These renegade songs work because they honor a much deeper rule, the very rule that gives rise to traditional song structure in the first place: in every aspect, a song must strike a balance between repetition and novelty. This rule must never be broken because at its heart it is a statement about the way our brains work. Too much repetition bores us, while too much novelty loses our attention. Some songs are close to one extreme or the other: “The Star-Spangled Banner” is through-composed, with very little repetition to the melody; Harry Nilsson’s “Put the Lime in the Coconut” reached number eight on the Billboard charts as one of the most repetitive songs ever recorded. But I defy you to name a successful song that lies completely at one end of the spectrum!
Another “brain-based” set of rules centers around prosody. The accents in your melody should match the natural emphases given to each syllable of each word. Otherwise, due to the way we process aural language, your lyrics may sound jarring or distracting, or may fail to come across clearly. But this rule seems less central to our enjoyment of a song than the novelty/repetition rule and is often broken for increased freedom of word choice.
Steve Weeks is a children’s songwriter who consistently breaks rules: he often emphasizes the wrong syllables, his lines scan differently from verse to verse, and he uses filler phrases such as “you see” to complete rhymes. According to any songwriting rulebook, Steve Weeks should be struggling, and yet he is a highly acclaimed recording artist whose lyrical style is described as fresh and unique. In fact, many of his songs have climbed the charts on Kids Place Live (satellite radio), including four that went to number one!
How does he get away with all that rule breaking?
First of all, Steve Weeks gets all the other rules right. His songs feature infectious melodies and arrangements, rock-solid choruses and hooks, zany story lines, and heaps of heart. This helps, but what ultimately excuses his rule breaking is his clever word play. In his first few albums, each song is dedicated to a letter of the alphabet. Most of the important words begin with the sound of that particular letter. Steve consistently chooses words that create alliteration, sometimes to the detriment of good prosody, accurate scansion, or impeccable rhyming.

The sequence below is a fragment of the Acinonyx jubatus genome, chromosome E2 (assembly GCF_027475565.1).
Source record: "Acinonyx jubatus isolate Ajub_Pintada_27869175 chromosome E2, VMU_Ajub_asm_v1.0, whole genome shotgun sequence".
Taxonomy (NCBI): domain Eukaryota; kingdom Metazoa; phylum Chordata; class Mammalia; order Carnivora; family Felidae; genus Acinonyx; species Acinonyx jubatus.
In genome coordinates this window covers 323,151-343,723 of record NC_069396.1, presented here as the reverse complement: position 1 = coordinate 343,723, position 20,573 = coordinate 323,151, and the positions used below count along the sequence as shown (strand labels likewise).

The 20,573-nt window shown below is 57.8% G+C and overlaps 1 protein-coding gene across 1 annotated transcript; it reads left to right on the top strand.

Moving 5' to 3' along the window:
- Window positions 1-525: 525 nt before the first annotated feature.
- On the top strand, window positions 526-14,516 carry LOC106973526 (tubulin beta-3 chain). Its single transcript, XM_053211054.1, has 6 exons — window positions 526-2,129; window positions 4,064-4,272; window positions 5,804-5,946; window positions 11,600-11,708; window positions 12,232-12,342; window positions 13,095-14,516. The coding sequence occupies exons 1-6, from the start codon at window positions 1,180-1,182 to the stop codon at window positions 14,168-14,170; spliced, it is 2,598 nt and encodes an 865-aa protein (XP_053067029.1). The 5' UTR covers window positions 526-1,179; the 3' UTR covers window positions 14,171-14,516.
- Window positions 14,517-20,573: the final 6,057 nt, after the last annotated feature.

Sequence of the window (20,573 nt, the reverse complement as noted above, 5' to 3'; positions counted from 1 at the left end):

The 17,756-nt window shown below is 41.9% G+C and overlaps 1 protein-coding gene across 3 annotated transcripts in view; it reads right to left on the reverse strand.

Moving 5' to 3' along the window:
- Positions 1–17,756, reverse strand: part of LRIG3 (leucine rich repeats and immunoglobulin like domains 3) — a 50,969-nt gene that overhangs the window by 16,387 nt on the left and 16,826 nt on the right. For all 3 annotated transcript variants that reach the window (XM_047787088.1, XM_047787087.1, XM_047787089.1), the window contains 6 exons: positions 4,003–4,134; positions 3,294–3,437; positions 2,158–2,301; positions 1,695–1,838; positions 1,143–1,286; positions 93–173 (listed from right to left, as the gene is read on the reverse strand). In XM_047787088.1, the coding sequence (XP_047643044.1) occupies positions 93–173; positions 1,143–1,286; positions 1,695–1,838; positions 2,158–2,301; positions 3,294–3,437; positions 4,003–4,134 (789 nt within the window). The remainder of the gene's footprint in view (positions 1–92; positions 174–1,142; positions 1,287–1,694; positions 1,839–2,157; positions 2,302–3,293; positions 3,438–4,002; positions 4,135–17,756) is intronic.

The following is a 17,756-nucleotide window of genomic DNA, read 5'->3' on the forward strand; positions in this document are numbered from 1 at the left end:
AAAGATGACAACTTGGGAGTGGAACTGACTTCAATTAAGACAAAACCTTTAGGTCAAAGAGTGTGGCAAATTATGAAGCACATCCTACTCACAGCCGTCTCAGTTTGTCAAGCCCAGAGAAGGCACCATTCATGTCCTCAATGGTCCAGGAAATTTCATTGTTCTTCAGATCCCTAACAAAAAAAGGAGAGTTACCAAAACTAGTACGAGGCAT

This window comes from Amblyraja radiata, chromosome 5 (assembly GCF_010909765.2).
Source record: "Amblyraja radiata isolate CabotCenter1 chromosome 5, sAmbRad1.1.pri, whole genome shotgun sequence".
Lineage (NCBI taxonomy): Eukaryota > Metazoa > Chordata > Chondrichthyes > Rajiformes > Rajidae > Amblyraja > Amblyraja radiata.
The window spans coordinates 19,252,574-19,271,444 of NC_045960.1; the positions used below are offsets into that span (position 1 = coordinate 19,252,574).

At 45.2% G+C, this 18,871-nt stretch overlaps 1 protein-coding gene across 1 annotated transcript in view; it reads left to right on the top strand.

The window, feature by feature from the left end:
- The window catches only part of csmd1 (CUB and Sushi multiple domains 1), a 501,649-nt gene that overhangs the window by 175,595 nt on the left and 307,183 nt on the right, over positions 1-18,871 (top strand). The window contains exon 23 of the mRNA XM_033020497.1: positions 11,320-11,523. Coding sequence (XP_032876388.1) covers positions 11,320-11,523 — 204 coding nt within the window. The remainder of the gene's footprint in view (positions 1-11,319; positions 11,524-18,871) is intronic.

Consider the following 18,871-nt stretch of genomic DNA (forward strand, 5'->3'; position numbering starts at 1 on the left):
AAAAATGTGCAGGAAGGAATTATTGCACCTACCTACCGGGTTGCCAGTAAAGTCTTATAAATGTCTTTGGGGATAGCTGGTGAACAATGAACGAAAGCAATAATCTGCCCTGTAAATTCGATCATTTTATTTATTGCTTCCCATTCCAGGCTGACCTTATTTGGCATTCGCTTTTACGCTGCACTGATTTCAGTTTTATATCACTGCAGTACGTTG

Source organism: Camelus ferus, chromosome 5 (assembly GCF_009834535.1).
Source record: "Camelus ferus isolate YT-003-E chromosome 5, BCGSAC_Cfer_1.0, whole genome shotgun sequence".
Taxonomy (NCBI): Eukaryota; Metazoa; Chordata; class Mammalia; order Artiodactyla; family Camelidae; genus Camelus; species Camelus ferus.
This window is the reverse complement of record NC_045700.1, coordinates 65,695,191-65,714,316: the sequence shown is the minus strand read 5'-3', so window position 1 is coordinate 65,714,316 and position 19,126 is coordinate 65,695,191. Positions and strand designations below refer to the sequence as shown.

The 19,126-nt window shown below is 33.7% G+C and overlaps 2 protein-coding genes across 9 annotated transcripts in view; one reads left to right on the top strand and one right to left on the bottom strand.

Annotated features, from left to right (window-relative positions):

In other words, by breaking selective rules, he has gained the freedom to create something uniquely engaging.
I like to think of this as a kind of slight of hand. The average listener either doesn’t notice, ignores, or forgives a few awkward moments while their attention is drawn to a particularly charming effect. In contrast, it’s sometimes desirable to go big, placing an infraction smack dab in the spotlight where the listener cannot fail to appreciate it.
My song “Love This Baby” is in 4/4 time, with four-line verses that set up an AABB rhyme scheme. Instead of completing the final rhyme at the end of line four as expected, I start the chorus two beats early with a non-rhyming word. By the rules of songwriting, this ought to throw the listener off kilter, leaving them dissatisfied with the resolution of the verse. Why would I do such a thing?
Consider the lyric and you’ll see the reason:
Baby loves bananas. Baby gets well fed.
Then Baby starts to concentrate, and soon her face turns red.
The air becomes so toxic our house plants start to droop!
Baby gets her diaper changed and Daddy gets the...
Love, love, love! How I love this baby!
Instead of confusion, this bait and switch gets a laugh from the audience. Perhaps less obviously, I also hope to drive home the point that changing poopy diapers is one way to love a baby.
Note that I didn’t mess with the end of line two, or the middle of line three. I messed with the end of line four, where the listener’s attention is most focused. This way the unexpected substitution cannot be missed or construed as a mistake; it’s very clear to the listener what I did and why.
In conclusion, I submit to you my ultimate rule-breaking rule: “Never expect your listeners to forgive a broken rule.”
Listeners don’t choose to enjoy your song just to be nice to you. They experience natural reactions—good, bad, or indifferent—and listeners’ natural reactions generally inform the rules of songwriting. So if you’re thinking, “Maybe they’ll forgive this broken rule,” then go back and fix it, because they will not. On the other hand if you’re thinking, “I broke a rule, and that’s why this song is awesome!” then perhaps you created something brilliant, leaving nothing for your listeners to forgive. If so, their reactions will let you know!